You needn't do anything. To a reasonable approximation, Newton's law of cooling can apply to two idealized objects in thermal contact. Your solution seems fine to me.
Newton's law of cooling describes cooling by convection, which is what happens when you leave a hot drink sitting out in a cool room and it steadily gets cooler because the air near it heats up and rises, carrying away heat. Since the air moves away and has thermal contact with a whole lot of other things, it's assumed that the temperature of the air does not change. Now, your problem seems to be describing two objects in thermal contact, which would be conduction. While real conduction is a bit more complicated than Newton's law describes, the end result is the same if we assume that the objects have zero temperature gradient (that is, the temperature is the same throughout the entire object). This is what it means when it's said that Newton's law is a discrete approximation of Fourier's law, which describes gradient, or gradual, conduction.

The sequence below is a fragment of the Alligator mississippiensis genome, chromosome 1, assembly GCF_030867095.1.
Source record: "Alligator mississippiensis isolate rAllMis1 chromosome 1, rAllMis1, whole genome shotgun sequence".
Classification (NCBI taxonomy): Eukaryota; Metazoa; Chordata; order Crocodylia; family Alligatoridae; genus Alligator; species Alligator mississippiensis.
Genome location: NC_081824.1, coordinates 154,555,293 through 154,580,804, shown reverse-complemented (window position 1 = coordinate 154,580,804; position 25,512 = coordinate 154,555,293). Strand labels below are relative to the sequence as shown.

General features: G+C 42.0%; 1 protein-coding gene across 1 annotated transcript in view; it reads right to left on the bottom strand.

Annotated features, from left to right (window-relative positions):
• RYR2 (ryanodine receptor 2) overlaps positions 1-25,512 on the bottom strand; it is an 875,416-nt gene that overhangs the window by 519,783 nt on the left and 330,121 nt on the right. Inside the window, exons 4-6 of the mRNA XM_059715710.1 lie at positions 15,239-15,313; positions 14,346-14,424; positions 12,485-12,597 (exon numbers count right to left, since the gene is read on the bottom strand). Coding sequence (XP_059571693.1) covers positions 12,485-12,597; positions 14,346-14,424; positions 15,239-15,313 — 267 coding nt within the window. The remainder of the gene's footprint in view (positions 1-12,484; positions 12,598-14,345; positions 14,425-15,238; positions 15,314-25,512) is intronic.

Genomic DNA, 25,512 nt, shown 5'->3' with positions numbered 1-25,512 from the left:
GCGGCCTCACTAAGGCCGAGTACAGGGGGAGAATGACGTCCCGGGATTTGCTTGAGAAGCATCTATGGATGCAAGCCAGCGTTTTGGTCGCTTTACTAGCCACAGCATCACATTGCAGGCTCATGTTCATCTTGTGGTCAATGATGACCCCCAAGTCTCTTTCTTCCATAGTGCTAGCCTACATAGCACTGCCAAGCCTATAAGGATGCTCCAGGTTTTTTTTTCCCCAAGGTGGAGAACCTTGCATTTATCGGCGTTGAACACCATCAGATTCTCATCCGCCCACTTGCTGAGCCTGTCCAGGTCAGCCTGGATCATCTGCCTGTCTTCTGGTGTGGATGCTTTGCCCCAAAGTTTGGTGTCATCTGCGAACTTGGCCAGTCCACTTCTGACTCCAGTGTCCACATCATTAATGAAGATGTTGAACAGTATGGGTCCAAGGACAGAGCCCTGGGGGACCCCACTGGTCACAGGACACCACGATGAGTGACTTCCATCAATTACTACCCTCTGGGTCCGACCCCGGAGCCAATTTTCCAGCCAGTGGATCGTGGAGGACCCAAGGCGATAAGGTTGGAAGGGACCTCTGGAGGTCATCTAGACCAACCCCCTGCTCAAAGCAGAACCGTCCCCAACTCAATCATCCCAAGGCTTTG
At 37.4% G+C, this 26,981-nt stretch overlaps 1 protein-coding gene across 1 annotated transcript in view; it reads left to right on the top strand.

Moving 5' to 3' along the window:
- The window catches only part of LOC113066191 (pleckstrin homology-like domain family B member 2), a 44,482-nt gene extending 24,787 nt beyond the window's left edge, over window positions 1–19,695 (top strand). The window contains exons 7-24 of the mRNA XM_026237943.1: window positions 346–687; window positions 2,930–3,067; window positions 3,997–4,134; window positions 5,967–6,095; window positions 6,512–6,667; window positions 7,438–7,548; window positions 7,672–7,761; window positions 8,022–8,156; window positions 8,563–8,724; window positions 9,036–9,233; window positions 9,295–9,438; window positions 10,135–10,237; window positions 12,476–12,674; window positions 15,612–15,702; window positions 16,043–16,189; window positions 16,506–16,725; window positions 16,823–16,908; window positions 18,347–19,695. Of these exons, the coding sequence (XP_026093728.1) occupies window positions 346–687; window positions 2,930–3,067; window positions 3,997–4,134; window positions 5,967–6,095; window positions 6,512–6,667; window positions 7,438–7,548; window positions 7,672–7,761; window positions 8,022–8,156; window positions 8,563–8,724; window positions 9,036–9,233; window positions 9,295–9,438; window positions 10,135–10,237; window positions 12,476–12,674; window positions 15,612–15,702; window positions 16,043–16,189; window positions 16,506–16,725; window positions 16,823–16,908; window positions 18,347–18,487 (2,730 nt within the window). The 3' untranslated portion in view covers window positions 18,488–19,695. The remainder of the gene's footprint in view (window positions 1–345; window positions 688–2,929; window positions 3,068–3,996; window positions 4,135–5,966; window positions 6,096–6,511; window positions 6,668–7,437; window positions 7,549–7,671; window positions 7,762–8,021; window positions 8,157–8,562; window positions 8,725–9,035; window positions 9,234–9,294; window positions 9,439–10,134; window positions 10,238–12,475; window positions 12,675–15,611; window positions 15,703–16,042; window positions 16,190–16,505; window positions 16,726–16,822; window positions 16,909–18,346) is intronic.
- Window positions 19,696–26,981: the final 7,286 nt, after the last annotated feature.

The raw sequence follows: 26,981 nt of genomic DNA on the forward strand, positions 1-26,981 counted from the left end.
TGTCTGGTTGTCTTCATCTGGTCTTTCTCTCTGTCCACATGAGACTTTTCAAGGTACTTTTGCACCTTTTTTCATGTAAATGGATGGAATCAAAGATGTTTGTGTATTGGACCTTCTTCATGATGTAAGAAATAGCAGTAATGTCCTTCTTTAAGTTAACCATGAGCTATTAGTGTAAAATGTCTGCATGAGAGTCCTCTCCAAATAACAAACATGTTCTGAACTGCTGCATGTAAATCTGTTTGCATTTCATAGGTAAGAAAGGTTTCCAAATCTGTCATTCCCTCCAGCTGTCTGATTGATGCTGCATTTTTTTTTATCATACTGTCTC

Now, since you asked about temperature difference as opposed to just temperature: Newton's Law is actually about temperature differences, and doesn't treat absolute temperatures. Look at what the equation you posted says: the rate at which $T$ changes is proportional by $-k$ to $T$. The object will stop changing temperature when $dT$ is zero, which will be when $T$ is zero. Would it make sense for something left out in a room to get colder until it reached absolute zero? Not at all! An object left out to the air cools (or warms up) until it's the same temperature as the air around it. So really, the $T$ in your equation is temperature difference between the two objects, not the temperature of just one object. While it's true that both objects will change temperature, the heat exchange between them will always be proportional to their temperature difference, and that difference will approach zero just as you calculated. We might not know what the final temperature will be, but we still know how fast they'll get closer to being the same temperature. Your solution is sound.